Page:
PM Rajoy announced that the government will raise its 2014 GDP growth forecast to 0.7% from 0.5% previously. The full set of revised 2014 macroeconomic projections is expected to be announced this Friday. The government’s forecast is somewhat below our 2014 growth projection of 0.9%. We expect the economy to emerge from the recession in Q3 13 (+0.1 q/q). However, the pace of the recovery will be very gradual – for 2014, we project (average) q/q growth of 0.3%. We expect domestic demand to remain a drag on growth. By our estimates, private consumption will continue to shrink through mid-2014, as disposable income and real wealth will only stabilise by mid-2014. Investment in capital goods will grow in H2 13 and in 2014 (as it did in Q2 13), but construction investment will remain a drag throughout 2014.
The good news is that exports remain strong, and we expect them to continue to grow at a healthy pace in 2014. Unit labour costs are adjusting on the back of lower real wages and (in recent months) on nominal wages. As a result, the current account will print a surplus of over 1% of GDP this year. Deleveraging is also proceeding at brisk pace for corporates, and although households are also deleveraging, they are doing so at a slower pace, as the bulk of household debt is in (owner-occupied) residential mortgages. Unemployment is likely to stabilise by year end, and we expect it to fall in 2014, not because net employment will increase, but rather because of weaker participation and migration outflows.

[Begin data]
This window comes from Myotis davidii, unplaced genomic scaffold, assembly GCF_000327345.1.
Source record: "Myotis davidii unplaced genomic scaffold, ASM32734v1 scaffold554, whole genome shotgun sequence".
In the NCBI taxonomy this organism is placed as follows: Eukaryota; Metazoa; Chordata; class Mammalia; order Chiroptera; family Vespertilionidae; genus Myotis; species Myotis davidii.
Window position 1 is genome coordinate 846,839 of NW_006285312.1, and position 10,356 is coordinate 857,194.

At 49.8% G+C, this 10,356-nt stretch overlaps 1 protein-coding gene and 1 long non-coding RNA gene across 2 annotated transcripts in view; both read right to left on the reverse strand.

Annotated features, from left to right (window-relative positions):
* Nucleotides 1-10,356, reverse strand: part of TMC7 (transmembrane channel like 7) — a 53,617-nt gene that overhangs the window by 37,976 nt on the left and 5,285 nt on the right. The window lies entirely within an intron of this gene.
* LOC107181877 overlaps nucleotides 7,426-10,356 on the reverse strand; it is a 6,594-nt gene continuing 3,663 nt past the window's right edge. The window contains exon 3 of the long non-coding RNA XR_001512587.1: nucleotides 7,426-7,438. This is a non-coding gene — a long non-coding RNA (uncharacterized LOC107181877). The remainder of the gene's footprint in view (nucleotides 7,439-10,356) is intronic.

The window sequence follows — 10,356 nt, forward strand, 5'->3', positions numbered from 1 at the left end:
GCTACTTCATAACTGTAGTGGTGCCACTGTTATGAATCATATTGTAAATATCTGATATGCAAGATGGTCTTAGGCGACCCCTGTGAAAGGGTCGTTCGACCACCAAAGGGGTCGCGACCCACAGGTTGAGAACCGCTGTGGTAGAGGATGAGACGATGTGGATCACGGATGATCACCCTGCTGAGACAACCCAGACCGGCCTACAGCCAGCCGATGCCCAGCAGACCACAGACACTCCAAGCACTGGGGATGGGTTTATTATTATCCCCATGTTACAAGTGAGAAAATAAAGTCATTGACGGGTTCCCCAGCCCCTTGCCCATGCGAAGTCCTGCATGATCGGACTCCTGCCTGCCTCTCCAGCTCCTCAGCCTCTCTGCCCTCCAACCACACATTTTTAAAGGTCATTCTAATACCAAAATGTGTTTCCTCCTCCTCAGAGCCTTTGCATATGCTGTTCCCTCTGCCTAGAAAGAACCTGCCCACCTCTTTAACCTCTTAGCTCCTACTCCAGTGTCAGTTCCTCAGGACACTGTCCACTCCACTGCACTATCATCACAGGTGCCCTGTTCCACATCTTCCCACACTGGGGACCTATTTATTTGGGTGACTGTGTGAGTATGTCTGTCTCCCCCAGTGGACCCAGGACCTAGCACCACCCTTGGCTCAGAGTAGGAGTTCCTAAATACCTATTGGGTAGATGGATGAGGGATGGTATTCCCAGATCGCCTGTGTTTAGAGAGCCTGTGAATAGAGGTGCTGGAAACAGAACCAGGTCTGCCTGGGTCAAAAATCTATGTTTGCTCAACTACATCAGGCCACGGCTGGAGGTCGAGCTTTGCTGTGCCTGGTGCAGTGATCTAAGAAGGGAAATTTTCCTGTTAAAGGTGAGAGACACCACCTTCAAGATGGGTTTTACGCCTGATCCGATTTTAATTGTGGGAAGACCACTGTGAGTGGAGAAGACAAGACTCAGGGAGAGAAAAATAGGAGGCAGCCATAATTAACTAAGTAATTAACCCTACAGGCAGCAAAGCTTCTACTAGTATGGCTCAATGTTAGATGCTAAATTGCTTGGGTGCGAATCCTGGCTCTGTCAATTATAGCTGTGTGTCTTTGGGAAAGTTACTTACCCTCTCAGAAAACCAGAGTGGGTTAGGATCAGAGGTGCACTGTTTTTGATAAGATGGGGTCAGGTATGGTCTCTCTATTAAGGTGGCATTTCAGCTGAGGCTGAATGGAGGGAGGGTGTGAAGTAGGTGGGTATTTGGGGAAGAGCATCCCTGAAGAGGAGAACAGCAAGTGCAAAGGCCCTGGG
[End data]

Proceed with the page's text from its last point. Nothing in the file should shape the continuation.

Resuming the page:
Also on the positive side, overall investor sentiment seems to have improved, as tighter sovereign spreads show. The improved sentiment also has benefited the Spanish banking sector. Bank equity has rallied and credit spreads have tightened in recent months. International investors participated in the recent capital increase of Banco de Sabadell. In addition, Bankia and Caixabank have managed to sell part of their real estate business to foreign investors. This general improvement has occurred despite the ongoing increase in NPL ratios, including for residential mortgages (the largest exposure for most of Spanish banks), which increased to 5.1% by Q2 13. NPLs are still within our baseline scenario; we expect residential mortgages to peak in 2014 at slightly over 7% and the overall NPL ratio to peak at c.14%.
Overall we still consider the recovery fragile, and we do not rule out the possibility that the upcoming Asset Quality Review and stress test (expected in H1 14) will show additional capital requirements, in part because neither the severity of the tests nor the “passing grade” have yet been defined. Another possible source of risk (over the next six months) is related to any negative news regarding the Greek and Portuguese programmes, even if contagion risk is now more contained than last year. In particular, any possible PSI discussions in relation to those countries (not our baseline view) would likely have a significant impact on Spanish sovereign debt markets.